OPINION: Florida counties should not be forcing parents to follow Aktivate

Counties have implemented a new third-party software that parents should be able to opt out of. SPECIAL TO THE ORACLE

Florida counties such as Hillsborough, Broward, Palm Beach and Sarasota have implemented a new digital third-party system that stores medical information for the 2022-23 school year, according to an Oct. 4 Fortune article

Keeping up with student health is a positive thing. However, schools using Aktivate are now wrongfully forcing parents who disagree with the software to submit private medical records in order for students to participate in sports. Instead, schools should allow parents to choose how their medical information is stored.

Middle and high schools require health forms to make sure their athletes are healthy enough to play. Counties like Broward, Palm Beach and Sarasota are making the switch to use Aktivate, an online software that just started in 2021. Hillsborough has yet to fully make the switch.

When asked for a comment, USF Health said it doesn’t use Aktivate. Instead, it simply has students submit medical records.

“It could be easier for schools to use Aktivate in order to store all the data in one area, especially when they don’t have clinics,” the department stated in an Oct. 6 interview with The Oracle.

Using Aktivate is not the best way to go about storing data, according to USF Health. Other experts have issues with the system as well.

“To have this digitized makes it a bigger concern because it is private medical information,” Dr Thresia Gambon, a pediatrician, stated during an Oct. 6 interview with NBC news.

Using Aktivate creates a risk of personal medical information being under cyber attacks because it is a website. Although, using a filing system that has always been used ensures security by keeping records at the school.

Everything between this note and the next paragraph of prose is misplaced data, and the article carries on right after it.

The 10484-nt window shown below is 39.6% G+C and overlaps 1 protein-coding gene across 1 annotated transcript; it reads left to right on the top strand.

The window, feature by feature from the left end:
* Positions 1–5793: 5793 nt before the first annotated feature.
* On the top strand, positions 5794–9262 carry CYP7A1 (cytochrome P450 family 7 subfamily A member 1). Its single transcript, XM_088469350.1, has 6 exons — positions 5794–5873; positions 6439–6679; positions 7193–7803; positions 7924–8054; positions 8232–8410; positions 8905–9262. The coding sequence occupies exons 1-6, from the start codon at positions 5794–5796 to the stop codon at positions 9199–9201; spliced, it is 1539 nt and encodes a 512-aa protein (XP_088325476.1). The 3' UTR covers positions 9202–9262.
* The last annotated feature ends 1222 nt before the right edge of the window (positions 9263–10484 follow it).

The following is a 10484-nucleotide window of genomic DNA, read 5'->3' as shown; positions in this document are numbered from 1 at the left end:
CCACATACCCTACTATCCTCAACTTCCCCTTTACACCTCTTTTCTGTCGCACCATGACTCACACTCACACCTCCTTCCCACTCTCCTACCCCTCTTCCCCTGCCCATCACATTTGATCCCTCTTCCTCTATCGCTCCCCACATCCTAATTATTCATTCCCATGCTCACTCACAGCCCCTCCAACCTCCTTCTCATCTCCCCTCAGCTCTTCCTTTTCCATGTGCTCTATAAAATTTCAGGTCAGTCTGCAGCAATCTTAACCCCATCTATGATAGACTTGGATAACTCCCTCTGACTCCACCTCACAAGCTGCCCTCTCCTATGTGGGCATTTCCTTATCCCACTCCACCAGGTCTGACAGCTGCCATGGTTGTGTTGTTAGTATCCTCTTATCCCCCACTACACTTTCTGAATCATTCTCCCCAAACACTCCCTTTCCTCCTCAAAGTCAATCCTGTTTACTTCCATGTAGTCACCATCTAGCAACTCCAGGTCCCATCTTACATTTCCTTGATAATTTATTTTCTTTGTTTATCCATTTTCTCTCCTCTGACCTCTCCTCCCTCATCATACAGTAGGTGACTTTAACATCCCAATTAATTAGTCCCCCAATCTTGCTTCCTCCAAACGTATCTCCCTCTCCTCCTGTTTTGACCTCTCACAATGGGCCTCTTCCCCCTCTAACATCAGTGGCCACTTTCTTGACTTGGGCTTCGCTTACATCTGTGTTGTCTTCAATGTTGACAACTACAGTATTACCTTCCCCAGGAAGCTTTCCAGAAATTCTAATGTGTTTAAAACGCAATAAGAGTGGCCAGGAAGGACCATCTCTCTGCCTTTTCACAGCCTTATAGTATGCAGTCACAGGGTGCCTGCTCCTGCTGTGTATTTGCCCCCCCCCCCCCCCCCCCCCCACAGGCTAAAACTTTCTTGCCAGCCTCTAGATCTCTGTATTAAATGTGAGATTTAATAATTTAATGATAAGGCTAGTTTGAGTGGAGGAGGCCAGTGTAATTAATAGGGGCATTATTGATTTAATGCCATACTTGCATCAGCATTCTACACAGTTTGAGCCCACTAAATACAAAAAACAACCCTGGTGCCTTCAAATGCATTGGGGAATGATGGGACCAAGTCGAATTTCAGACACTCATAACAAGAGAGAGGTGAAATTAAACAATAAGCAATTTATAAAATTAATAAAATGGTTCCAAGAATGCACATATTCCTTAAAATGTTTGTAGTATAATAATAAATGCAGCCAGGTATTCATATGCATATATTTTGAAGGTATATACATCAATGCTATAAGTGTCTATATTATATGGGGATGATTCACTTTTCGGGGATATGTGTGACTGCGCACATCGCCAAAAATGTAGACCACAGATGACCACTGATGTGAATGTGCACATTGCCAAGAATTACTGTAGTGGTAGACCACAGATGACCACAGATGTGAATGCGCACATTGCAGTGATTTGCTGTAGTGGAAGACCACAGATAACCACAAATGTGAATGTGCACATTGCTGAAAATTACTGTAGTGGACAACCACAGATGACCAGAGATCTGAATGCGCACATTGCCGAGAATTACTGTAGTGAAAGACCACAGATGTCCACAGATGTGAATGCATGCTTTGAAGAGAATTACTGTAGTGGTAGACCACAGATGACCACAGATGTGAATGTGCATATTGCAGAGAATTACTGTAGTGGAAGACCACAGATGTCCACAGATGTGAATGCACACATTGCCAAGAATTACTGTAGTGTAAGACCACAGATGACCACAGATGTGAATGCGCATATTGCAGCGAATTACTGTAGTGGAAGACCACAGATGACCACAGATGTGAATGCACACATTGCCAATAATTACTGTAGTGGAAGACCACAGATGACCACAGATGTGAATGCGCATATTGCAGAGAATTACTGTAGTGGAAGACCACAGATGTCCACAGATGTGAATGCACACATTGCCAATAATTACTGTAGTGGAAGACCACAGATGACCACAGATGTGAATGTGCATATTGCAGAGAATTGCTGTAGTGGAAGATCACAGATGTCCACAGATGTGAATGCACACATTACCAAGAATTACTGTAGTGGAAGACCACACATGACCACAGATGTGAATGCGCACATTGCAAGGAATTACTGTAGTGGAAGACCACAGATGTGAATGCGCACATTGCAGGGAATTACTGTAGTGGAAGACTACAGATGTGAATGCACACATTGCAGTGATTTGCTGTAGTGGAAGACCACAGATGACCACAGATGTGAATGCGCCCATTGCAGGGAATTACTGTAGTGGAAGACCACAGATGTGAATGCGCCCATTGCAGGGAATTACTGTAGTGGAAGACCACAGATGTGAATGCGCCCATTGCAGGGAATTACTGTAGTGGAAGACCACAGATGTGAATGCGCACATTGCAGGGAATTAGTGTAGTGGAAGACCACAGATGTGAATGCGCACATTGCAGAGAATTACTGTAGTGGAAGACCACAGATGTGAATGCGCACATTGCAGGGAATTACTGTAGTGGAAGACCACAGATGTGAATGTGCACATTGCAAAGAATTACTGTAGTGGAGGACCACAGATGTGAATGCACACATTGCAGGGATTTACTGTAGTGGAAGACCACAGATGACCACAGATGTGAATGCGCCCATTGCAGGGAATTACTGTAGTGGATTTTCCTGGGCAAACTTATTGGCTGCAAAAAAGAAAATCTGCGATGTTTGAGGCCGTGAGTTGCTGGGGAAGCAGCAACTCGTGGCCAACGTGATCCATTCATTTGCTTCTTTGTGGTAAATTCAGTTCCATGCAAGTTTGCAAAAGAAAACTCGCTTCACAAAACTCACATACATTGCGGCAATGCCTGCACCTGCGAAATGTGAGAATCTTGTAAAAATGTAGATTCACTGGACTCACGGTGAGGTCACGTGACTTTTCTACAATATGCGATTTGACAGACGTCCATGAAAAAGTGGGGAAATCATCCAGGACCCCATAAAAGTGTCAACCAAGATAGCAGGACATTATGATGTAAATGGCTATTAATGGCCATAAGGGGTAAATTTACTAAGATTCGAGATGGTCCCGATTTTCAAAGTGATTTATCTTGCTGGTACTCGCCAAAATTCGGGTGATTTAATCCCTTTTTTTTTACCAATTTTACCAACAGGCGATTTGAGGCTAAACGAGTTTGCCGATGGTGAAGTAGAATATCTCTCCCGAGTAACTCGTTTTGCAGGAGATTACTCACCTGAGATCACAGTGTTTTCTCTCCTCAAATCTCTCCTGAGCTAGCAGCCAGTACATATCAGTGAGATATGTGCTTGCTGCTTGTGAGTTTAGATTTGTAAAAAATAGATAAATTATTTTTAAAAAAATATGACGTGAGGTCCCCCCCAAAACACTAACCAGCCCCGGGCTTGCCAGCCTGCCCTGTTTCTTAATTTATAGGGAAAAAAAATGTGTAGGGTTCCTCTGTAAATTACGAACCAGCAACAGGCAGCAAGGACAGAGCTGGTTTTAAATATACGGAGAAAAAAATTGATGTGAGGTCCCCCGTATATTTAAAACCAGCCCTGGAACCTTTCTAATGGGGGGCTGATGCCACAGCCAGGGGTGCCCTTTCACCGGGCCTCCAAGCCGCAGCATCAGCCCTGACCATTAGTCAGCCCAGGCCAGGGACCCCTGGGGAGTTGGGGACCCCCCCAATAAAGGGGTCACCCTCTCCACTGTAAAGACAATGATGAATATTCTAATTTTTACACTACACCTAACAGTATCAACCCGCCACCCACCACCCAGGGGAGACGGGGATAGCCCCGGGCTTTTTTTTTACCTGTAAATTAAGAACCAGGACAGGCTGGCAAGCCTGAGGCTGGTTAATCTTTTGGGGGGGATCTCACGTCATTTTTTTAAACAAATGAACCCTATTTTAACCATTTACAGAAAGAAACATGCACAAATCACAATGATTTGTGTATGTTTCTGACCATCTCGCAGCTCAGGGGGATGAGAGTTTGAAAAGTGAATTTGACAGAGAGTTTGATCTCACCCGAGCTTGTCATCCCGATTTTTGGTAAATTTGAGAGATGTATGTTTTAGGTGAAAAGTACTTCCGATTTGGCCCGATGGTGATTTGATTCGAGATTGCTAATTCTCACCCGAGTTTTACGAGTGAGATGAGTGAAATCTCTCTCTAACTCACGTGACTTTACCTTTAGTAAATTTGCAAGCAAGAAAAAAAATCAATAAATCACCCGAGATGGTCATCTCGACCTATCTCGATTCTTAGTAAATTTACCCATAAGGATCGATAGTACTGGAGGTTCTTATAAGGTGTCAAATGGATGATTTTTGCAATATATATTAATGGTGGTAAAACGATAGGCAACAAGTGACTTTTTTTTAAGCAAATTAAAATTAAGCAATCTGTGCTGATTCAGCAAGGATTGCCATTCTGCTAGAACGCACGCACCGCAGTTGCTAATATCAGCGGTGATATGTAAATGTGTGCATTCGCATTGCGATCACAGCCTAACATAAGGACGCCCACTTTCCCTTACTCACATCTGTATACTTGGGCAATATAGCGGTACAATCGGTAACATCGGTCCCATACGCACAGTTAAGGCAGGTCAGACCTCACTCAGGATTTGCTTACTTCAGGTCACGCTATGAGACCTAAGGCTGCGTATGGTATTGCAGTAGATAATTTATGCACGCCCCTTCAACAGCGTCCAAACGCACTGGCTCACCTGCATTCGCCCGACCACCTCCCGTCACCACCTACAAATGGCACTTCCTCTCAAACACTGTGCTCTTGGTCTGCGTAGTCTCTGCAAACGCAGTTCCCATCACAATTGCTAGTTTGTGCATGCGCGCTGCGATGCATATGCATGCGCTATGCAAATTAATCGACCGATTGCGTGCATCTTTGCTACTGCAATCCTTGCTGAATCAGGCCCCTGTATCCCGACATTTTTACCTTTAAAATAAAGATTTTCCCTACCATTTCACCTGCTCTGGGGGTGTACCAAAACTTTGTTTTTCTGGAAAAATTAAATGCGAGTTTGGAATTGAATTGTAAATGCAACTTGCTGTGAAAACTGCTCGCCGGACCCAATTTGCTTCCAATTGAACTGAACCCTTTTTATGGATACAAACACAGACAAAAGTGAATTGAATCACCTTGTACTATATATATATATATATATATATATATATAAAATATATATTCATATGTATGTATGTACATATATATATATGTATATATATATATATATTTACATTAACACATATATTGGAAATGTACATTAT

In order for students to play, they are required to submit forms to Aktivate.

“Parents are obligated to agree to the terms and conditions by this third party, not the school district,” a nurse said during an Aug. 17 Palm Beach school board meeting.

Aktivate does not follow HIPAA guidelines, instead it follows FERPA — a law to keep educational records secure and allows parents to have rightful control over records. It protects all things related to student records, including health information.

HIPAA is a law put in place to keep medical records secure. This standard helps maintain privacy between the patient and medical provider. Aktivate does not have to follow HIPAA since it is not classified as a medicare provider.

Some parents feel as though they’re out of the loop, and that Aktivate provides no transparency to hold this third-party system accountable.

“[The] most concerning thing as a parent is that this is a process that does not include parents at all,” a mother said during an Aug. 17 Palm Beach County school board meeting.

“I feel you’re coercing parents into an agreement with a third-party vendor whose terms and policies I did not agree with. Your policy violates my child’s personal medical data and I do not agree nor consent. And you’re violating a minor with their private information.”

Parents feel like they are backed into a corner. They feel uncomfortable having a third party hold their children’s information instead of submitting information directly to a medical provider.

Keeping track of student health has always been a positive step for schools. Choosing to use Aktivate which does not follow HIPAA and is less secure software is not the way to go about it.

Schools are forcing parents who are uncomfortable with Aktivate to use it, eliminating any other options. The school boards should instead allow parents to choose whether their child’s information is stored on file or through Aktivate.